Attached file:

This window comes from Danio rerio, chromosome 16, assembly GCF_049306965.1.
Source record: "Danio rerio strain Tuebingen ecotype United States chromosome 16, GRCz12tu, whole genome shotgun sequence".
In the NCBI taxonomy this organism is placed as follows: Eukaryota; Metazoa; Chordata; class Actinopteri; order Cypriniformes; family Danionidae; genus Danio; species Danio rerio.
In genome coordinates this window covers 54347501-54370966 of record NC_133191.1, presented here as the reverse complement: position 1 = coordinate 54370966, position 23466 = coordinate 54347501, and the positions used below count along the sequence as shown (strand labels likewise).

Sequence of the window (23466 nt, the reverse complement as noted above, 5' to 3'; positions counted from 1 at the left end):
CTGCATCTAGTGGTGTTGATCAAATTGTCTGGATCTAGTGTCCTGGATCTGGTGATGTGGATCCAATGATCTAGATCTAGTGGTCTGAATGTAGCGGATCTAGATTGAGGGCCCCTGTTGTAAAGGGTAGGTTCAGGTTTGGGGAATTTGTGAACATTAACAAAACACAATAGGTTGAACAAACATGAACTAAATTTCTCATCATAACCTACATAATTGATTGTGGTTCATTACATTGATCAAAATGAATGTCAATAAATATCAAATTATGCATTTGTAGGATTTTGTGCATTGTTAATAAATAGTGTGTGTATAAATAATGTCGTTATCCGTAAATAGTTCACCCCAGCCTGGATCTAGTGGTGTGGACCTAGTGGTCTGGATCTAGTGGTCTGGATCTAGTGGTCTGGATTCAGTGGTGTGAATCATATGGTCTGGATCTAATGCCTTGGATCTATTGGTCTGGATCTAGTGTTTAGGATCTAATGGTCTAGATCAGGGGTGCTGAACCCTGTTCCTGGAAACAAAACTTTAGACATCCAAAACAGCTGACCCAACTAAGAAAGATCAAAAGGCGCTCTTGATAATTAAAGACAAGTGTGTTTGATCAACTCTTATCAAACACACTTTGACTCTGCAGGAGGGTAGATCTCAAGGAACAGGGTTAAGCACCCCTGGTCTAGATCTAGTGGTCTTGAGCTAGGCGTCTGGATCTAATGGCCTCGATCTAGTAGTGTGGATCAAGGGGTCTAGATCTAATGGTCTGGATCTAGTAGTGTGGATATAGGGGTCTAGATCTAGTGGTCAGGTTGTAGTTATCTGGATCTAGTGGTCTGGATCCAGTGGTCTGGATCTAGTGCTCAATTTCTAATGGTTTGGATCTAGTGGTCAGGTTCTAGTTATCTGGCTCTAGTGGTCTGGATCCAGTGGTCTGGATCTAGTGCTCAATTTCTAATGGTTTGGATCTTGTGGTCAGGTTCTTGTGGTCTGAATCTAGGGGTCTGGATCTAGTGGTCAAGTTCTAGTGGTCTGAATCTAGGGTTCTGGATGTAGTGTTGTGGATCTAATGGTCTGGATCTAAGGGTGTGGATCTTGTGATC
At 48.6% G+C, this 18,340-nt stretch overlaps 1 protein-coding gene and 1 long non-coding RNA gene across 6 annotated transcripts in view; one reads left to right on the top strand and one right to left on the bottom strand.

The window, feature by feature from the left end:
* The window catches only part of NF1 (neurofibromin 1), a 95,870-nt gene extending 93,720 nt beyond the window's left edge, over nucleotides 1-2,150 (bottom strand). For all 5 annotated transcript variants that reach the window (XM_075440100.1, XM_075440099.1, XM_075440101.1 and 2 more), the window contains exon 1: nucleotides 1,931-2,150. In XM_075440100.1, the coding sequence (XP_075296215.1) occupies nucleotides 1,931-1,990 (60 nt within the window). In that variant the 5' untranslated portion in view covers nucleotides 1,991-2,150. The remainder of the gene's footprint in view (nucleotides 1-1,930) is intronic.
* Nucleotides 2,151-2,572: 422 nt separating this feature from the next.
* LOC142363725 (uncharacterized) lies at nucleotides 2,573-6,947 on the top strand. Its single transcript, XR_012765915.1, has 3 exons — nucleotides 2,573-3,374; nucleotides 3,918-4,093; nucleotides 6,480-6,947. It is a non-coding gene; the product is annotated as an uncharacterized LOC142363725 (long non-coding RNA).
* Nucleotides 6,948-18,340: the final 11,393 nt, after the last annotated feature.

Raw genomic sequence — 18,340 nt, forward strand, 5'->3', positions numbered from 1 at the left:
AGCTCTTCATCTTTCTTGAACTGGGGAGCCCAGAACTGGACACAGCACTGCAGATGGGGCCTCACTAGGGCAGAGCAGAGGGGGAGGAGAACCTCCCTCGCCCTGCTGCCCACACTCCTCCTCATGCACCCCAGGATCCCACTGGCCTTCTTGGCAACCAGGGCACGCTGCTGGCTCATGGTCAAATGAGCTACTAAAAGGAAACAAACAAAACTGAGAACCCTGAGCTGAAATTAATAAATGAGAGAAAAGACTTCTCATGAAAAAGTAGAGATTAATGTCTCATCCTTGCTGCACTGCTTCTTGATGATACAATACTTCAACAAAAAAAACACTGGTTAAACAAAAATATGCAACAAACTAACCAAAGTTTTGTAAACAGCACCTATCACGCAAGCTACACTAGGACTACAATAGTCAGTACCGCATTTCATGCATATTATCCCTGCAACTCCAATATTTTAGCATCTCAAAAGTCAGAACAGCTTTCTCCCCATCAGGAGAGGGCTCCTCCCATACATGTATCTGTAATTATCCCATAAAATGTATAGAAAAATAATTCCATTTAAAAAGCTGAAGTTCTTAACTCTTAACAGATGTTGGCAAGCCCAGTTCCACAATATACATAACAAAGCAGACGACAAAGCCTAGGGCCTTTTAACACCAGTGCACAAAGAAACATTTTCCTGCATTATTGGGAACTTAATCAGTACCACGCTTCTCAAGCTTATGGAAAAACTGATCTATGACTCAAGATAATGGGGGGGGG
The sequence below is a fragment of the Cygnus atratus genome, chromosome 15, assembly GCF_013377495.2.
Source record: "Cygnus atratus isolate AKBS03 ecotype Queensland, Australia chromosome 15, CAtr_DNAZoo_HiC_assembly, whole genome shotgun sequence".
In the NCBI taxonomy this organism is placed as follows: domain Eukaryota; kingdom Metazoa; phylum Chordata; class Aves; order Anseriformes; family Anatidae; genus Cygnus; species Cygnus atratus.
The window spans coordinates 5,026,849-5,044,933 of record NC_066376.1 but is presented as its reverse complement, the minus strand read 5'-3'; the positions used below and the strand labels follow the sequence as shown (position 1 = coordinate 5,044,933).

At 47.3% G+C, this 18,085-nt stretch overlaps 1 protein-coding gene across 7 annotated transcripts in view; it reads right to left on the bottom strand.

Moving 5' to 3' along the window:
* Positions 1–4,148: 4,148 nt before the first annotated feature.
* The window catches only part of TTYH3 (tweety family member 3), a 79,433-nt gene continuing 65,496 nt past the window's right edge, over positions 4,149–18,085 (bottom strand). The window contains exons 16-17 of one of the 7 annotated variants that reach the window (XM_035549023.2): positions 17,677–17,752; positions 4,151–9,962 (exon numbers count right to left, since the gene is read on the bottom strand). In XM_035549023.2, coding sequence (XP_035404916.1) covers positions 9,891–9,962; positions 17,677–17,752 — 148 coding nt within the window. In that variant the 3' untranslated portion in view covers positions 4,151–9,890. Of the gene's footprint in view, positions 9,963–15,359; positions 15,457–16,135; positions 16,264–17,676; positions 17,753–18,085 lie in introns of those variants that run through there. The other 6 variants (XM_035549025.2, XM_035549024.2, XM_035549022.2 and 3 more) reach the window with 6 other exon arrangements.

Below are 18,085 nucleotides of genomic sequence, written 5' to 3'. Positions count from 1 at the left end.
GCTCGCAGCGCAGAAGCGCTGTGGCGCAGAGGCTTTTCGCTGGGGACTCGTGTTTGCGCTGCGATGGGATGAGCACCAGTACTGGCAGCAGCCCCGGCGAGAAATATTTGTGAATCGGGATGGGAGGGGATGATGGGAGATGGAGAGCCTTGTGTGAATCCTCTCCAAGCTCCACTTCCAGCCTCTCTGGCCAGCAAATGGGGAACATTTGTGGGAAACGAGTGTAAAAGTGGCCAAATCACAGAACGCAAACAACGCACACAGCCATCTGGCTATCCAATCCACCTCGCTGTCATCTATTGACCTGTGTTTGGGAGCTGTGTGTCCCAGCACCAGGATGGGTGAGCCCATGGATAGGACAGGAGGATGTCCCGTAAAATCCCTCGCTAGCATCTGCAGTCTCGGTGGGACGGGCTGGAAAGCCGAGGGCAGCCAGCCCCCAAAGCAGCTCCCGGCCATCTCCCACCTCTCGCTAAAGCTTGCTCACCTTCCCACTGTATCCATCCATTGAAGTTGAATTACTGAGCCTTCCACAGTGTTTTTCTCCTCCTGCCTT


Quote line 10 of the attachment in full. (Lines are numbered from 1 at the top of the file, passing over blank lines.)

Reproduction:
* Nucleotides 2,151-2,572: 422 nt separating this feature from the next.